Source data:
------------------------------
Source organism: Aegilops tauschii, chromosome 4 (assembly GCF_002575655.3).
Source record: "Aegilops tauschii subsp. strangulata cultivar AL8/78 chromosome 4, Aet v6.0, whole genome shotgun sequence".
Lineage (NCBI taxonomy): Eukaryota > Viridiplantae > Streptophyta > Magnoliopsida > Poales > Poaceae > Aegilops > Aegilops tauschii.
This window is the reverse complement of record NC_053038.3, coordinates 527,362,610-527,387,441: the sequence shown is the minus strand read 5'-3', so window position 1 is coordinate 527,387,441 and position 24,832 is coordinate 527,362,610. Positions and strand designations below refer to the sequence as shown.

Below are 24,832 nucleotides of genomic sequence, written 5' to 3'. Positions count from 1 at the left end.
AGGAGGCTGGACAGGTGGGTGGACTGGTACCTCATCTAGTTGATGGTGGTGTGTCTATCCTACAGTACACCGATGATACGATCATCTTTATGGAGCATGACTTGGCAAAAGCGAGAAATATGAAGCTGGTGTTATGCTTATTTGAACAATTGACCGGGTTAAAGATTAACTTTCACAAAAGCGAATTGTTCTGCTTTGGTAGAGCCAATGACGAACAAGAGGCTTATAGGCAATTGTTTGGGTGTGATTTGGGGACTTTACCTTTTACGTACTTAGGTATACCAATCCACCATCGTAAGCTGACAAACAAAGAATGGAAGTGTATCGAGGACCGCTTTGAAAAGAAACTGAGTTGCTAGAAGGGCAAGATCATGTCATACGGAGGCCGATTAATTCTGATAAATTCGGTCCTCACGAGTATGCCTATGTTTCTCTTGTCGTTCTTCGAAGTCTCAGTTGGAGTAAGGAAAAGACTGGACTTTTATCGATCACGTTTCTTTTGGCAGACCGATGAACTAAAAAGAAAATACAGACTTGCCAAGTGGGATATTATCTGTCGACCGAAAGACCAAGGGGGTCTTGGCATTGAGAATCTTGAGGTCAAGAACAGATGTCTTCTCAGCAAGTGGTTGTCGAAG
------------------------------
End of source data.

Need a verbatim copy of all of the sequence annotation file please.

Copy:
Source organism: Aegilops tauschii, chromosome 4 (assembly GCF_002575655.3).
Source record: "Aegilops tauschii subsp. strangulata cultivar AL8/78 chromosome 4, Aet v6.0, whole genome shotgun sequence".
Lineage (NCBI taxonomy): Eukaryota > Viridiplantae > Streptophyta > Magnoliopsida > Poales > Poaceae > Aegilops > Aegilops tauschii.
This window is the reverse complement of record NC_053038.3, coordinates 527,362,610-527,387,441: the sequence shown is the minus strand read 5'-3', so window position 1 is coordinate 527,387,441 and position 24,832 is coordinate 527,362,610. Positions and strand designations below refer to the sequence as shown.

Below are 24,832 nucleotides of genomic sequence, written 5' to 3'. Positions count from 1 at the left end.
AGGAGGCTGGACAGGTGGGTGGACTGGTACCTCATCTAGTTGATGGTGGTGTGTCTATCCTACAGTACACCGATGATACGATCATCTTTATGGAGCATGACTTGGCAAAAGCGAGAAATATGAAGCTGGTGTTATGCTTATTTGAACAATTGACCGGGTTAAAGATTAACTTTCACAAAAGCGAATTGTTCTGCTTTGGTAGAGCCAATGACGAACAAGAGGCTTATAGGCAATTGTTTGGGTGTGATTTGGGGACTTTACCTTTTACGTACTTAGGTATACCAATCCACCATCGTAAGCTGACAAACAAAGAATGGAAGTGTATCGAGGACCGCTTTGAAAAGAAACTGAGTTGCTAGAAGGGCAAGATCATGTCATACGGAGGCCGATTAATTCTGATAAATTCGGTCCTCACGAGTATGCCTATGTTTCTCTTGTCGTTCTTCGAAGTCTCAGTTGGAGTAAGGAAAAGACTGGACTTTTATCGATCACGTTTCTTTTGGCAGACCGATGAACTAAAAAGAAAATACAGACTTGCCAAGTGGGATATTATCTGTCGACCGAAAGACCAAGGGGGTCTTGGCATTGAGAATCTTGAGGTCAAGAACAGATGTCTTCTCAGCAAGTGGTTGTCGAAG